Robin Abramovic is a name that “rings a bell” in the street art community once in a while.
Currently living in Leipzig, Robin originally comes from Vienna, Austria. However, these two European cities are not the only places where a street art fan can enjoy his creations.
He travels for inspiration and when he feels that he and his beloved art need a sudden change, he packs his things and simply moves to another place: “In 2015 I moved permanently from Vienna to Mostar, Bosnia to find my own artistic freedom and to grow up as a person.”
But that’s not all. As an urban artist, Robin has made friends with people all around the world, and doing his thing gets him places.
“I get invitations from several street art festivals, and that’s cool because I love travelling,” he says.”And painting pictures just to get free holidays and see places is really one of the amazing parts of being into street art.”
Travelling is not his only passion. Robin feels deeply touched by the world and problems that keep shaking it. He has created and been involved in many projects.
For example, his Bambsy project represents his way of giving something back to society and helping children with no parents or with tragic social backgrounds. He explains:
“It’s simply something I need to do. I feel very passionate about this problem and connected to them because I don’t have parents of my own and I know how it feels to have no home.”
In the past few years, Robin has achieved a lot as a street artist: “People sometimes call me the lucky one but what they don’t see is that I paid for it with my own comfortable life.”
His art usually reflects problems of society that he feels need to be taken seriously. As he says, “there is a lot of social criticism in my artwork and sometimes I believe I should not do that because the world is filled up with lots of bad stuff anyway. But I have this urge inside of me to show solidarity and sometimes the topics I come up with are not nice to think about. But I just do it anyway and keep going.”
In the near future, Robin plans to visit as many foreign countries as possible and meet people who would inspire him and lead him on new creative paths. He always has his goal set:
“The most important mission you have as an artist is to create and inspire. It is always about the same thing. I am an artist because I get inspiration from what is happening around me, and I hope I can show other people so that they can get inspired, too.”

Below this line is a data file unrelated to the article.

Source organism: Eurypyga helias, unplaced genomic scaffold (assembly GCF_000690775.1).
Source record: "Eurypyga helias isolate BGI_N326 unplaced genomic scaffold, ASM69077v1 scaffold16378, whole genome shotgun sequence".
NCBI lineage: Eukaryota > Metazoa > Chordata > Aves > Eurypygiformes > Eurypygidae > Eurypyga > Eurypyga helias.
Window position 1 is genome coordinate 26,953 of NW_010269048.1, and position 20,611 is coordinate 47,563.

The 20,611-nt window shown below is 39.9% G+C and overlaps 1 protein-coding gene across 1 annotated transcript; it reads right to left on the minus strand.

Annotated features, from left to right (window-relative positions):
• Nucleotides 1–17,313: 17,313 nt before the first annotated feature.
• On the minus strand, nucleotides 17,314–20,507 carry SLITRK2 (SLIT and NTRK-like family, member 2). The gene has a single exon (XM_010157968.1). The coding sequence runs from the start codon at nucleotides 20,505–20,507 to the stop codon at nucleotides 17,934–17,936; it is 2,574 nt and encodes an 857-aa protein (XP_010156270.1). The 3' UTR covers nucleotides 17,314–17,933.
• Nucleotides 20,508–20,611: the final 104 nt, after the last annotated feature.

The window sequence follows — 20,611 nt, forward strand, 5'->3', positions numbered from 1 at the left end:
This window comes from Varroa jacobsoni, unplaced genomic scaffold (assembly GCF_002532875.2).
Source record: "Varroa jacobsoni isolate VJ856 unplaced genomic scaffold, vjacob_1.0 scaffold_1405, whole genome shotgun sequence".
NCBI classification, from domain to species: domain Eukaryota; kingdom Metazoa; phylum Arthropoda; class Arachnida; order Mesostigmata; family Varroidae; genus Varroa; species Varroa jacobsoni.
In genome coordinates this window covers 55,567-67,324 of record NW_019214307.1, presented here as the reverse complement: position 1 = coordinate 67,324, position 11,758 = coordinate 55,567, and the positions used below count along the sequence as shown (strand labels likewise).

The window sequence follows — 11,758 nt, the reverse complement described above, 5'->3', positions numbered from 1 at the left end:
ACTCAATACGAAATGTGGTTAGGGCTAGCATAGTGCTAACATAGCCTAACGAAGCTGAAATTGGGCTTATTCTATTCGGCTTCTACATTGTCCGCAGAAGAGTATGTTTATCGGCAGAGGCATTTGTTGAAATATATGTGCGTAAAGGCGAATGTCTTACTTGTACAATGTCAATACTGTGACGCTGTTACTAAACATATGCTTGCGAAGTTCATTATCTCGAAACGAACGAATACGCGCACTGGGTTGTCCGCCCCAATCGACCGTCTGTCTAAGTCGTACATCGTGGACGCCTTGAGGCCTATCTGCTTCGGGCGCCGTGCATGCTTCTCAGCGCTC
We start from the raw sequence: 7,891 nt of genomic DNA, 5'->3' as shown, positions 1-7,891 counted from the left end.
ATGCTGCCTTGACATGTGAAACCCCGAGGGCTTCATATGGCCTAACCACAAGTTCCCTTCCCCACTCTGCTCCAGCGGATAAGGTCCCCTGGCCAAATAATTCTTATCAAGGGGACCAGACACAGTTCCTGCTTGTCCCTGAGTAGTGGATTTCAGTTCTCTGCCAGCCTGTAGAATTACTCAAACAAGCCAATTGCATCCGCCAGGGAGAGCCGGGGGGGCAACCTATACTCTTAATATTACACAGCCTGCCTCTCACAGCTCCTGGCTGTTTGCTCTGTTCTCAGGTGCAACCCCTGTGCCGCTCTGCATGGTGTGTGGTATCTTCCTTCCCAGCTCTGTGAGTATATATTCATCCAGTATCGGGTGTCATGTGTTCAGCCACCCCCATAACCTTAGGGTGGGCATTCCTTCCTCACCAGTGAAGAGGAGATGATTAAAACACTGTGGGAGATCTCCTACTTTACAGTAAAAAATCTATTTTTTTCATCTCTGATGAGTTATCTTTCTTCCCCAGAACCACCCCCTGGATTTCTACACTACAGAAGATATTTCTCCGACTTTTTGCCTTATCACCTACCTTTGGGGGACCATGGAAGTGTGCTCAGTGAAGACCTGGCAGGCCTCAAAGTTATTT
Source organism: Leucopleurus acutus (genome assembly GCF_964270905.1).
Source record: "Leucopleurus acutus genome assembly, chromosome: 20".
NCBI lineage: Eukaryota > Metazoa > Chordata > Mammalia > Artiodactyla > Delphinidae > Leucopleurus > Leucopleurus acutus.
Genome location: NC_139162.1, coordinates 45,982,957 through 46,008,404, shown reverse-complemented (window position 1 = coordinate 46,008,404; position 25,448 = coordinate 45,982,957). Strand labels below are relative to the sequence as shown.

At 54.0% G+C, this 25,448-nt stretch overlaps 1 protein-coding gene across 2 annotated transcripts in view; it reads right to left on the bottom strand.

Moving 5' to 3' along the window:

For him, even the negative sides of life are a stimulus; I asked for a good example and he gave it to me in a very honest and open way:
“I thought I was deeply in love with a girl. She broke my heart, I felt empty and my brain turned me into a street artist from one day to the next. That’s about seven years ago and even if I felt like crap, it’s the best thing that ever happened to me! I have no art education, I didn’t even follow those basic art lessons during my school years. My whole artistic life started the day she broke my heart.”
When I asked him if I could use such personal information, his answer was very straightforward: “Please, use it. You know, this is the reason why I make authentic artwork. It’s cool for me when people know the main reason behind it all, it’s nothing I want to hide.”
In the middle of the interview I already felt like Robin was a special person and all those pictures of his works spoke to me like they all had their own stories to tell.
Naturally, I had to ask about what he feels is unique about his art.
“I don’t do street art for people to watch,” he told me. “I just do it for myself. It’s true that people get nice artwork for free in the streets but the idea behind it is that I did it for myself, for releasing my feelings, and I can proudly say that every piece I did is my property.”